Thankfully, on Sunday morning, Sensei Zahari convinced our sensei that a 6am hit session was not necessary and we had a leisurely morning before our 2k run. (I must admit I began to enjoy this gym commute). I was more nervous for this session, still being a low grade, utterly exhausted and having struggled to get the more complex techniques over this week I didn’t think there was much I would get out of this session. How wrong I was. Sensei Zahari worked through everything in a very simple, methodical manner. It catered for the lowest grade through to the highest grade. I really enjoyed getting to understand the combinations together and building up our attacks and defences, particularly developing on my own understanding and reflexive counter attacks.

Following this was our second leisurely afternoon. We relaxed as much as possible, helped by Sensei Yane Penkov who delivered an afternoon session on breathing techniques. He is a master in self-control and has achieved some amazing world records, all of which he attributes to breathing. Sitting in the shade of the trees, it was so nice to have some space to empty our minds. It had been so brilliantly intense but the chance for meditation was welcomed.

Our evening session was the dreaded pipe run. I had heard of this legend, I had prepared myself mentally, I even made it to the lobby of the hotel in my gym gear ready to complete this monster, but Sensei discussed this us that if we had injuries, we probably shouldn’t do this challenge. My poor ankle, which was swollen to twice its size, let out a telling throb, and I reluctantly (breathing a sigh of relief) spent the next hour by the pool…

The afternoon melted into our last evening. As it got dark, we headed to the mud baths. This was a huge highlight, the volcanic pools heating up our bodies. There was a cool breeze but even with this we couldn’t stay in the water too long. It was so hot! We all sat and reflected on our trip experience. I think we could all agree it was just not long enough! The mud felt weird under my toes, it absolutely found its way where no mud should go, and it oozed between my fingers, gritty and grey. It was so surreal, at 10pm, sat outside, surrounded by imposing mountains, laughing with strangers who had become friends in such a short time. Certainly not something I can forget.

The final morning, we did our last 2k run to the gym, far earlier than was necessary, and we did one last session with Sensei Dimitar Stoyanov. We worked on the techniques we had practiced during the camp, followed by a good cool down and stretching session. It was so sad to leave the gym, running back up the hill, filling our bottles from the water fountains. It wasn’t something I was ready to leave behind.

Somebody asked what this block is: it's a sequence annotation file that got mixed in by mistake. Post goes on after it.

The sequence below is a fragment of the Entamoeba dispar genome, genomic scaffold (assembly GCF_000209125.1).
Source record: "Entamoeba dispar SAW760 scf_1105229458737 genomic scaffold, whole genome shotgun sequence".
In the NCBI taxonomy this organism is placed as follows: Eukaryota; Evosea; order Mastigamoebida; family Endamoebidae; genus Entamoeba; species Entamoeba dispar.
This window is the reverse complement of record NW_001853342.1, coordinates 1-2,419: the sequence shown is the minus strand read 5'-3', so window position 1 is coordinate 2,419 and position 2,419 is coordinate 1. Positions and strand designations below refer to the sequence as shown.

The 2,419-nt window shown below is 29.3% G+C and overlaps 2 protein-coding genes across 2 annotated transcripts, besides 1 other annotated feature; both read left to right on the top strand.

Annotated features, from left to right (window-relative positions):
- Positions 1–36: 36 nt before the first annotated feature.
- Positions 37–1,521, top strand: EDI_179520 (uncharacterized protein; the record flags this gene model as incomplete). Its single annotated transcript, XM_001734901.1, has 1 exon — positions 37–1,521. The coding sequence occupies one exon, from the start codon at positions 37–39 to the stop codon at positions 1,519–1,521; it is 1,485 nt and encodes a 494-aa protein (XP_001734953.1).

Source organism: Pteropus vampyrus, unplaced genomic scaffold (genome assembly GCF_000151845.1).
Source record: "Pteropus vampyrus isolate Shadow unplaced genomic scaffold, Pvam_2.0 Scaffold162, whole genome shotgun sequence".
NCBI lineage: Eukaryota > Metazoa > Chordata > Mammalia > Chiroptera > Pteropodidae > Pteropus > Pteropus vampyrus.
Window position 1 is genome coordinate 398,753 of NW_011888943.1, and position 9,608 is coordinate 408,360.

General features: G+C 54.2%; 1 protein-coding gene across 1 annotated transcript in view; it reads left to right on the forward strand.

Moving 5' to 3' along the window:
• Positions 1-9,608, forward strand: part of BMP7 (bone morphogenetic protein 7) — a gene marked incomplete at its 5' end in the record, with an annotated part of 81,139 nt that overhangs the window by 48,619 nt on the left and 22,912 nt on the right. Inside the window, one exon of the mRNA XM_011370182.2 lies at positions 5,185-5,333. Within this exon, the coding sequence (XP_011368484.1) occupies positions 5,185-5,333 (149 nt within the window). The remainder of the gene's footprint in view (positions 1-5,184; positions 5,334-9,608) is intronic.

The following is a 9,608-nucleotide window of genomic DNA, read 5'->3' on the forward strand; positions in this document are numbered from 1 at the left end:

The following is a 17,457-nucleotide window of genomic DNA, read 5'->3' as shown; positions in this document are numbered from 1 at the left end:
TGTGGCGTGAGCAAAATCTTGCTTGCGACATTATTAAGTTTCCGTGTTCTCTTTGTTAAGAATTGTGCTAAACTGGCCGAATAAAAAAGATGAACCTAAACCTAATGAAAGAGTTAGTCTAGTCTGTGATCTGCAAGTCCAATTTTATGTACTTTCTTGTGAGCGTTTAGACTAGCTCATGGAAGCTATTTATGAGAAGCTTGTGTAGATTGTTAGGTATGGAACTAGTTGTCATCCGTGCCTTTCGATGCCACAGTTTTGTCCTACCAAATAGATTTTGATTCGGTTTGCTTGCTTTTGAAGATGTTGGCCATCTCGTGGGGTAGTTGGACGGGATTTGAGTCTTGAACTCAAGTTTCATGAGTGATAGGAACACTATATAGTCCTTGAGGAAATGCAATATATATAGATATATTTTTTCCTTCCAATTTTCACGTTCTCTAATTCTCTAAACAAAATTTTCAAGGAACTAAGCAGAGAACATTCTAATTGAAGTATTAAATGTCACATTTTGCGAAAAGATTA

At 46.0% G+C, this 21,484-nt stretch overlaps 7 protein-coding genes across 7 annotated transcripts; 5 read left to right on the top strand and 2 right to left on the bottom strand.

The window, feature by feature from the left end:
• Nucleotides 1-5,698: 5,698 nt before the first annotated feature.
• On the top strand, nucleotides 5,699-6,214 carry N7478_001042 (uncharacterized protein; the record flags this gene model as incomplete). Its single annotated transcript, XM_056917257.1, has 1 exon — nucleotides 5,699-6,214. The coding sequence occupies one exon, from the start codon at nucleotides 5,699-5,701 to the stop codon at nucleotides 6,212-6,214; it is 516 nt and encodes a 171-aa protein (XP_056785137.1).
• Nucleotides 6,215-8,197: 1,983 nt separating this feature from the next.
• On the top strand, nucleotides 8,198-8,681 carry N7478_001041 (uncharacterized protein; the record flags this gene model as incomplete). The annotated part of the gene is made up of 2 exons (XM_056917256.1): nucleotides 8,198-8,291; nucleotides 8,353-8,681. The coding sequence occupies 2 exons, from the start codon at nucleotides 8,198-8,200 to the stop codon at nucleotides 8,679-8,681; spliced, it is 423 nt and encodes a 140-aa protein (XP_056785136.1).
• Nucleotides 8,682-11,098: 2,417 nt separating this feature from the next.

On the bus back to the airport I reflected on my experience, and I think I managed to sum up a few answers to the FAQ’s people might have;

It’s not a holiday, don’t be under the same illusion I was, it is so much more than a holiday.

You will need more than one pair of gym shorts.

Bring painkillers. Lots of them.

Injuries are mostly healed by strapping various bits together. Unless your leg is hanging off, you can train.

No one speaks English, it’s beyond refreshing and also hilarious trying to communicate. I’d take a fellow Bulgarian with you wherever you go for translation.

You don’t have to speak Bulgarian to be able to spar with a Bulgarian. But you will probably lose.

Cheese is an essential part of Bulgarian cuisine, but learn how to say cheese in Bulgarian

Thank you sounds the same as thank you in French but without the accent.

The water fountains are liquid gold, no one can persuade me otherwise.

You are not as fit as you think you are. Train before you come.

When going up an alpine mountain make sure you screw your drinks bottles tight, because when they leak on your food it isn’t so fun.

Boys with beats somehow give you motivation when you want to sit down and cry.

You will probably cry, it’ll be the exhaustion, but you feel refreshed afterwards.

Electric scooters are the best way to get around Sofia.

Absolutely stay an extra day in Sofia

Saunas, steam rooms and Jacuzzis are an essential part of training recover.

It’s still not a holiday.

You will become so close to your fellow team mates who will surprise you in so many ways. Discussing religion and death with blokes who you assumed were MMA meat heads is fascinating and enlightening.

Following this discussion, you will challenge your own stereotypical thoughts and views, and realise the you have more in common with those who appear less like you.

Being surrounded by mountains somehow reminds you of the important things in life.

You will probably get closer to your roommate than you ever imagined. There will be no secrets and you will regress to teenagers.

Sensei isn’t joking about 2k runs and training sessions, it will be one of the hardest physical experiences, but you have to push.

Mud baths are the best end to a trip.

Sandanski will become your home away from home, and you will know you can come back any time and you will be welcomed to the gym like you were never away.

It is absolutely not a holiday; it really is so much more than that.

Thank you, Sensei Simeon, for organising such an incredible trip.